One night after a rock show and the right number of drinks, a friend rolled out an outrageous fact: He considers Love You by The Beach Boys to be their best album. This led to a loud argument between three record nerds on a Schley Pass sidewalk at 3 a.m.
It was somewhat weird that it didn't end with a noise complaint visit from the po-pos. It was even weirder that my friend stood by his statement even when drinks or an irrational desire to defend an unpopular argument were not involved. Ultimately, he won, because it led me to scan the dollar bins for a copy of this heretofore ignored "masterpiece."
Love You was released in 1977, far after the Beach Boys golden era; these days few but the most hardcore fans search out the band's exploits past the '60s, to say nothing of disco era efforts. Thankfully, at least, Love You is before the Boys' brief detour down that avenue in search of a hit.
Even more promising, it's part of a short-lived "comeback" era for Brian Wilson. The erstwhile band leader took over most of the songwriting duties on Love You for the first time since the collapse of the Smile project a decade earlier. During that time Beach Boys albums were far more of an actual band effort, with everyone contributing songs, plus pieces of Smile and other old Brian tracks gradually being finished and released.
There's a lot of very good, largely neglected music in that decade of work, but considered overall it tends to be much more standard issue rock than what came before it, albeit greatly boosted by those lighter than air harmonies.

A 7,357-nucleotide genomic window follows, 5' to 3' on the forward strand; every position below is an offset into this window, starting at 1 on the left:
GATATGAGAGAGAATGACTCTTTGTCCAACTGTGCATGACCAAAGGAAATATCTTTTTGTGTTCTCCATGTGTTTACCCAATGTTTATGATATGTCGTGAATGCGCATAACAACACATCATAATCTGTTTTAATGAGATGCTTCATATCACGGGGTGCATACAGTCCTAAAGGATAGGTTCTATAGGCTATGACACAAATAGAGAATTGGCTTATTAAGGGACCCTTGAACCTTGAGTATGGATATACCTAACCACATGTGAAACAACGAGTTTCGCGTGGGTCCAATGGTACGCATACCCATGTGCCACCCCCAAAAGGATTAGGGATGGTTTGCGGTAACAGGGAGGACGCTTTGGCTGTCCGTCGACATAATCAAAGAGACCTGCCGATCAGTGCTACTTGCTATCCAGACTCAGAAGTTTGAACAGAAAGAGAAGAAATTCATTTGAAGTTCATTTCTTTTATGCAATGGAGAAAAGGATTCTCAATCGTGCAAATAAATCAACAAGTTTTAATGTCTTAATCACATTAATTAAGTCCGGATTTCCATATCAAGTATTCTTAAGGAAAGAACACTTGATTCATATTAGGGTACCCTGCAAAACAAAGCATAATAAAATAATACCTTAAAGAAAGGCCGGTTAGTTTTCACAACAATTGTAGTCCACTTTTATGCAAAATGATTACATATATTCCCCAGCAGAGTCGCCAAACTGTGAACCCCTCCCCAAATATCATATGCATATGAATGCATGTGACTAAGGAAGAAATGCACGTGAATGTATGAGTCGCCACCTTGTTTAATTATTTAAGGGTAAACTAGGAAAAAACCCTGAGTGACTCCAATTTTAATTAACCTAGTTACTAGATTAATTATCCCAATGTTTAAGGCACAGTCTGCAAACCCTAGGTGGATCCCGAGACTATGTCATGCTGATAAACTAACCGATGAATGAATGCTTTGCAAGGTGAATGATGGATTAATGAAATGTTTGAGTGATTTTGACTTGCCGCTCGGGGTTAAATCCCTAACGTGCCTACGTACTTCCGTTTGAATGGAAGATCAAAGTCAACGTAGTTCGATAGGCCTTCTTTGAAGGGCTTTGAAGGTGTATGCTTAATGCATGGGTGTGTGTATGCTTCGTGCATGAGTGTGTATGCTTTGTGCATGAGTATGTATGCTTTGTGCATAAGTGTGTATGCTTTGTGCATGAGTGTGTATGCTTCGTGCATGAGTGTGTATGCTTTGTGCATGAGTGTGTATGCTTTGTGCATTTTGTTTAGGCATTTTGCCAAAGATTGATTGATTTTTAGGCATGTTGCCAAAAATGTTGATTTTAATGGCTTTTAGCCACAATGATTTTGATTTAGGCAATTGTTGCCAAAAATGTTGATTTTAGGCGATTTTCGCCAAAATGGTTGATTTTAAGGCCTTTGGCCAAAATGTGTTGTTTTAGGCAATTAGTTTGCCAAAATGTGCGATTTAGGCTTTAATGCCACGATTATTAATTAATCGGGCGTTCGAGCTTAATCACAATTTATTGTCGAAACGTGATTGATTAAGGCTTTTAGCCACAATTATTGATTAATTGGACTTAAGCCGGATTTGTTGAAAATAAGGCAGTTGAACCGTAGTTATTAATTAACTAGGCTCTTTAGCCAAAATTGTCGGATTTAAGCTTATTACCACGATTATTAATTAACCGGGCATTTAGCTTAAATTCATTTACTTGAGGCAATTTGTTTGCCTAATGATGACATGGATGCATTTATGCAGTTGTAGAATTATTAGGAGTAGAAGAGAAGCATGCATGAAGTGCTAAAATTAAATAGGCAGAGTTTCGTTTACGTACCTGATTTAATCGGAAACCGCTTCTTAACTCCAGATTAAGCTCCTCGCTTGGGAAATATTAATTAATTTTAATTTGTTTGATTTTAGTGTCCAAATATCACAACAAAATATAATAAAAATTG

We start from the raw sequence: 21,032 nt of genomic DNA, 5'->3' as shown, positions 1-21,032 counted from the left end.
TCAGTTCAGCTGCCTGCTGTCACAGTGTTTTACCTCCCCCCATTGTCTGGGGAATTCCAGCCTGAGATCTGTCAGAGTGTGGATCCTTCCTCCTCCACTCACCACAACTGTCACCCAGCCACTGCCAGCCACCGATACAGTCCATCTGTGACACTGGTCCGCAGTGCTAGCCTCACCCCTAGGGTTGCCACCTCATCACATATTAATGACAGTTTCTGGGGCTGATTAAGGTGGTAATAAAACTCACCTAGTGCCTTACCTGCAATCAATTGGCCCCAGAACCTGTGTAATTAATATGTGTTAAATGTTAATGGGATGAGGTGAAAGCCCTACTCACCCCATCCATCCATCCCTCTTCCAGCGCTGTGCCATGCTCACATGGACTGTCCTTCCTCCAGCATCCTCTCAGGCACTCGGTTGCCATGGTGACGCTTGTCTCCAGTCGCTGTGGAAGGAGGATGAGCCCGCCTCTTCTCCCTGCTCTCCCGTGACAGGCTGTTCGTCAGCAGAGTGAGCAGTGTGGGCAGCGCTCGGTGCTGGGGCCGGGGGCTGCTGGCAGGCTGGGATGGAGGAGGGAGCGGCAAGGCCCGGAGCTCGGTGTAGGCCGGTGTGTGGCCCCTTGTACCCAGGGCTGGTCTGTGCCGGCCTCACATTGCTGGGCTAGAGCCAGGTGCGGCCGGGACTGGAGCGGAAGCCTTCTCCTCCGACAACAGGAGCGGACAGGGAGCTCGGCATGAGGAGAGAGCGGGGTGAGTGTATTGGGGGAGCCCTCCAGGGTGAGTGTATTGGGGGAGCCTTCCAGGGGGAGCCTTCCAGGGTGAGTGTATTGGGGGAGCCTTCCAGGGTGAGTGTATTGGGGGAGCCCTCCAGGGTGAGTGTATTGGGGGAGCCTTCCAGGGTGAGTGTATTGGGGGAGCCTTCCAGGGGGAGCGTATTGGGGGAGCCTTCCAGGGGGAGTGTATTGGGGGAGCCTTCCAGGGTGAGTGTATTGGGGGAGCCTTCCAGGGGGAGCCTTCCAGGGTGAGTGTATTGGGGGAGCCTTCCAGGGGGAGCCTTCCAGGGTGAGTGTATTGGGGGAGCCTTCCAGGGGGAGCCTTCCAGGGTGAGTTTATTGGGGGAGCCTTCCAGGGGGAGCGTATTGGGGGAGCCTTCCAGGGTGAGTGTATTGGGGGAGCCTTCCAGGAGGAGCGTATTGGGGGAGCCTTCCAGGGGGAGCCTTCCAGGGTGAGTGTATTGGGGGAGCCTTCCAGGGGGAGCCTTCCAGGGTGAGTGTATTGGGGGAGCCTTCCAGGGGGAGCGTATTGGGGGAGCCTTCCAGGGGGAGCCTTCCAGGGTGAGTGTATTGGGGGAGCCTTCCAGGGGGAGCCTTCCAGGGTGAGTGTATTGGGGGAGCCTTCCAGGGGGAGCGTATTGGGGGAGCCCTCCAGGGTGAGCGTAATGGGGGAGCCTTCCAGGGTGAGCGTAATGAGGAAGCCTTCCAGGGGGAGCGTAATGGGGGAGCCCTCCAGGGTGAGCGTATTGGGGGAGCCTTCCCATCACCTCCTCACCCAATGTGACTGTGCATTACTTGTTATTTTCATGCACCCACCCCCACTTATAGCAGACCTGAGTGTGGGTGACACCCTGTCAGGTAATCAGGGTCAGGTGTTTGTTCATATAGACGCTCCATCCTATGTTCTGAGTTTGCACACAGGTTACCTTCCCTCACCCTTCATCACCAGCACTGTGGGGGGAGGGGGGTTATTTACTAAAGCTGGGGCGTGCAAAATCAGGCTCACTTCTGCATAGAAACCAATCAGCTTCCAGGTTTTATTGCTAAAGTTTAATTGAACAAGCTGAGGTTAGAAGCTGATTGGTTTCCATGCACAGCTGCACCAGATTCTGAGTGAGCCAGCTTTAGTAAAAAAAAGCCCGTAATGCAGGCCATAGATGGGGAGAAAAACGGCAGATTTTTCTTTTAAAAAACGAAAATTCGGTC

Love You does definitely present a more cohesive sound than many '70s Beach Boys albums, partly due to a ubiquitous synthesizer farting away (and usually serving as the bass line) on most tracks. Around that problematic base Brian Wilson does concoct some soundscapes that, in a stripped-down way, have more in common with his mid-'60s heyday than any of the new band collaborations of the previous decade. Flashes of Wilson's melodic genius also reappear, particularly on "I'll Bet He's Nice," which would have fit in perfectly on Pet Sounds.
Much weirder than the music are the lyrics, which at times offer a childlike worldview rarely heard in songs not specifically aimed at grade schoolers. (Sample lyric from "Johnny Carson": "He sits behind his microphone/Johnny Carson/He speaks in such a manly tone/Johnny Carson.") Occasionally, when an apparently youthful topic coincides with an adult situation, such as on "Roller Skating Child," it can make for some uncomfortable listening.
A projected, and much-bootlegged, Brian Wilson solo album from around this time often goes under the name Adult Child; that title also captures well the weird world of Love You. It may not be their best album, but it definitely could be their strangest officially released work.